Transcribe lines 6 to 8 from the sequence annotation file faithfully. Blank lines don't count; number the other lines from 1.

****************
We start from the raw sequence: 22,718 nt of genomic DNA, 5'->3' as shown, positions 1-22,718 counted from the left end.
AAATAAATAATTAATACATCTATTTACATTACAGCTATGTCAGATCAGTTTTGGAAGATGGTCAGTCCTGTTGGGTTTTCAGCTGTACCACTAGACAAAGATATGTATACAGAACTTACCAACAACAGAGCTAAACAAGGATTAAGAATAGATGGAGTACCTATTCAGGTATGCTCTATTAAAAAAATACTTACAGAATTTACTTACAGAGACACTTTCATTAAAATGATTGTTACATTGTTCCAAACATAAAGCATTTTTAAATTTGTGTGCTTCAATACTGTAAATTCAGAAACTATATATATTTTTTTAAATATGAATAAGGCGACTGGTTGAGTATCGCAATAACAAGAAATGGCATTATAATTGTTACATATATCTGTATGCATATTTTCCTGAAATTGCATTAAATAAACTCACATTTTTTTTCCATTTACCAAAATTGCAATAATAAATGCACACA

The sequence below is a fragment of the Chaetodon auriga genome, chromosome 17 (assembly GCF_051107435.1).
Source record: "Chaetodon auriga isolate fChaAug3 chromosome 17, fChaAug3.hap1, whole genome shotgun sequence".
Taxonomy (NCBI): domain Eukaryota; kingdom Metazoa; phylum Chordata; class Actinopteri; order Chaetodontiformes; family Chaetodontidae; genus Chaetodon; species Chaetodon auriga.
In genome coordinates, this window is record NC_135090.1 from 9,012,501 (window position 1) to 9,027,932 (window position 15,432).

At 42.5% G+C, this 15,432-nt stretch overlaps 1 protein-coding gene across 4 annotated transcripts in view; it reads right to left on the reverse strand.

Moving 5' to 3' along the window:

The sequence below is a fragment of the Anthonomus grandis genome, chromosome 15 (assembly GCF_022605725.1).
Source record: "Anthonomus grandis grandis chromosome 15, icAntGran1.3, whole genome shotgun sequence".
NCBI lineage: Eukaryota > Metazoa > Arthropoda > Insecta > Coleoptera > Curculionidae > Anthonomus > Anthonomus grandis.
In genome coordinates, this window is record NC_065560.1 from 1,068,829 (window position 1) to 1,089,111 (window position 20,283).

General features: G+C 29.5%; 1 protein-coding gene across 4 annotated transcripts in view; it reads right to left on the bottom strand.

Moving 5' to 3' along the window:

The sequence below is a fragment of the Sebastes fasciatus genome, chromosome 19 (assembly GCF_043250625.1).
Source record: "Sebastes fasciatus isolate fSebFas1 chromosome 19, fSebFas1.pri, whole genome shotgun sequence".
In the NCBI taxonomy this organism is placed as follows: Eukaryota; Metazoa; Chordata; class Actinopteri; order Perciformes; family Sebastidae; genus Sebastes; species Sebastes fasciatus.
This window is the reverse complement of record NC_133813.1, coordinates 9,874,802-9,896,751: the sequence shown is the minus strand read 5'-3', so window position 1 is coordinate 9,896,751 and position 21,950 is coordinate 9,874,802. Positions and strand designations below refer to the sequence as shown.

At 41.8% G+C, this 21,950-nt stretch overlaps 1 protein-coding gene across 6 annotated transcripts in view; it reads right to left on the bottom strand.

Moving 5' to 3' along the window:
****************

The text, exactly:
In genome coordinates, this window is record NC_135090.1 from 9,012,501 (window position 1) to 9,027,932 (window position 15,432).

At 42.5% G+C, this 15,432-nt stretch overlaps 1 protein-coding gene across 4 annotated transcripts in view; it reads right to left on the reverse strand.

Moving 5' to 3' along the window: